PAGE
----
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Co-ingestion of energy drinks with alcohol and other substances among a sample of people who regularly use ecstasy
journal contributionposted on 2016-05-01, 00:00 authored by A Peacock, N Sindicich, Matthew DunnMatthew Dunn, E Whittaker, R Sutherland, G Entwistle, L Burns, R Bruno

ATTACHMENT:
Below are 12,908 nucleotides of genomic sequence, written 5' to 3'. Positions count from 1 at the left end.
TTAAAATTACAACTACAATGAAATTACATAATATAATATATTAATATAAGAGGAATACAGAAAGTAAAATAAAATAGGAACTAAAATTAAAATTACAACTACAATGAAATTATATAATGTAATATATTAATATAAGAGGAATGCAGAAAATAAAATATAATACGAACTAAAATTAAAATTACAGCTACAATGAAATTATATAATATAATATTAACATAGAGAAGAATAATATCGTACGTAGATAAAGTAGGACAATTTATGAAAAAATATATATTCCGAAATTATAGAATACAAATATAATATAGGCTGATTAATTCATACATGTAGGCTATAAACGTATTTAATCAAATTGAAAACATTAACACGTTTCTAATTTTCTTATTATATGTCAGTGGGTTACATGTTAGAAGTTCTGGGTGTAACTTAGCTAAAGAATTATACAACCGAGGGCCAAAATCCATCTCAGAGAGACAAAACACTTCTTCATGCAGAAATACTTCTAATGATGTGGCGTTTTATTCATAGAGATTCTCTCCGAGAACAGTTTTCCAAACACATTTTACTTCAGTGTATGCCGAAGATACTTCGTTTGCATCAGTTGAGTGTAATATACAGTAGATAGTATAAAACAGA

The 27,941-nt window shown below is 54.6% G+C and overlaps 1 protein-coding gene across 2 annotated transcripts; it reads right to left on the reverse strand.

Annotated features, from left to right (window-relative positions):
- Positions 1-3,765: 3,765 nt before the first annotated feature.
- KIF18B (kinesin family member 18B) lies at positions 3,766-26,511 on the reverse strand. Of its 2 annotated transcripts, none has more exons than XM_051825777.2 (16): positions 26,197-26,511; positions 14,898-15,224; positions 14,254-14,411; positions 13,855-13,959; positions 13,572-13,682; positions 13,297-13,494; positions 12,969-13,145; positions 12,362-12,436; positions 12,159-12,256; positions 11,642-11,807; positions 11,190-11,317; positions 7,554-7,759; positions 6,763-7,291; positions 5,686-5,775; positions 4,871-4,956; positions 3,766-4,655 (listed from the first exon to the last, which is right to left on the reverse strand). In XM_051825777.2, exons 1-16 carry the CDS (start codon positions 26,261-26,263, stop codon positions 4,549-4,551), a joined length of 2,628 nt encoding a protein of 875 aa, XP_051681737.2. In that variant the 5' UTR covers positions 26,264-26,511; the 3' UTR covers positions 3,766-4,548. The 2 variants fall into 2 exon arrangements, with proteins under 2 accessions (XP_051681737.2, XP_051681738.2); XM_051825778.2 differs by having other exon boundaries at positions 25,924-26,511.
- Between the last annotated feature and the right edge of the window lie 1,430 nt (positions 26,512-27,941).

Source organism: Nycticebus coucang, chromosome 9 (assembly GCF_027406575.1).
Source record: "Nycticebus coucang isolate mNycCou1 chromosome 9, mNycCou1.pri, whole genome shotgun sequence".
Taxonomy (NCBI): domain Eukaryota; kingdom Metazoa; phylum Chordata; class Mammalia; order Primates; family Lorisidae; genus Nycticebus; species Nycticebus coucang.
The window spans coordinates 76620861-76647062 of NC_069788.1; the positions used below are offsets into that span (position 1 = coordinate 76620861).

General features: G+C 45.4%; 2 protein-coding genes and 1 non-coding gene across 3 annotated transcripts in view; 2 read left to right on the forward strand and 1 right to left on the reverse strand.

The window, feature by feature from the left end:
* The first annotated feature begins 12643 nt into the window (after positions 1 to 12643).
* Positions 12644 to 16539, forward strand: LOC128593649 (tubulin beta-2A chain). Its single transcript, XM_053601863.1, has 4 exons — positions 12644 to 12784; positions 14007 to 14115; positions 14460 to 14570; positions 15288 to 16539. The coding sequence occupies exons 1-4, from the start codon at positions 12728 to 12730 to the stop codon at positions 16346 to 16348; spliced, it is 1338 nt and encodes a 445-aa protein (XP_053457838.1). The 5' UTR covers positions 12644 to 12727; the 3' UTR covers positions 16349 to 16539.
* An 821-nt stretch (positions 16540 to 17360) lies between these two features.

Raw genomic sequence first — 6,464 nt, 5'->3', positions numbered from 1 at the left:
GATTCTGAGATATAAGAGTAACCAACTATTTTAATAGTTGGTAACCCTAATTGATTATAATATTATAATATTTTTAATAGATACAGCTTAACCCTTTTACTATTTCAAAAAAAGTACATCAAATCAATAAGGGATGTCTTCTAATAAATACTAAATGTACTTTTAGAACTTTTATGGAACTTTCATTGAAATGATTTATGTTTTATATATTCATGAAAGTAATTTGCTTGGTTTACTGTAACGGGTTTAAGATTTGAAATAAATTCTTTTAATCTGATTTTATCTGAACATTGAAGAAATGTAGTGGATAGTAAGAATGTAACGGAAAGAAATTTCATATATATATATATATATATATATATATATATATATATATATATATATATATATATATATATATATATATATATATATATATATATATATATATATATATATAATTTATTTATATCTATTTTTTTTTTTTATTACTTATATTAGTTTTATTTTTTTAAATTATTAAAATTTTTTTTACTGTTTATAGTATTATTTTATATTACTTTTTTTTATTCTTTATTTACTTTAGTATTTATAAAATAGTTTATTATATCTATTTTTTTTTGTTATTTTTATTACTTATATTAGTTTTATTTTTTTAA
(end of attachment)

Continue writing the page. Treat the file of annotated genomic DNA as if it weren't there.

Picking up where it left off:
Introduction and Aims: Despite the potential harms of mixing unregulated drugs with energy drinks (ED), research to date has primarily been focused on EDs co-ingested with alcohol. Consequently, the aim of the present study was to explore the rate of use, harms and correlates of EDs co-ingested with alcohol and other drugs among a sample of people who regularly use illicit stimulant drugs. Design and Methods: In 2010, 693 Australians who regularly used ecstasy completed a 1-h interview about their past six-month ED and drug use. Results: Three-quarters of the sample (77%) had recently consumed EDs with other substances, primarily alcohol (70%) and ecstasy (57%). People who consumed ED with alcohol versus those who had consumed ED with ecstasy and with alcohol (only 8% reported only consuming ED with ecstasy) had similar profiles in regards to demographics, drug use, mental health and drug-related problems. Primary motives for consuming ED with alcohol included increased alertness (59%), the taste (25%), to party for longer (23%) and to combat fatigue (16%). One-half (52%) and one-quarter (27%) of participants who consumed EDs with alcohol and with ecstasy respectively had recently experienced adverse outcomes post-consumption, primarily headaches (24% and 11%) and heart palpitations (21% and 14%). Discussion and Conclusions: Co-ingestion of EDs with licit and illicit drugs is common among people who regularly use ecstasy and related drugs. Adverse outcomes of co-ingestion suggest that targeted education regarding negative interactive drug effects is crucial for harm reduction.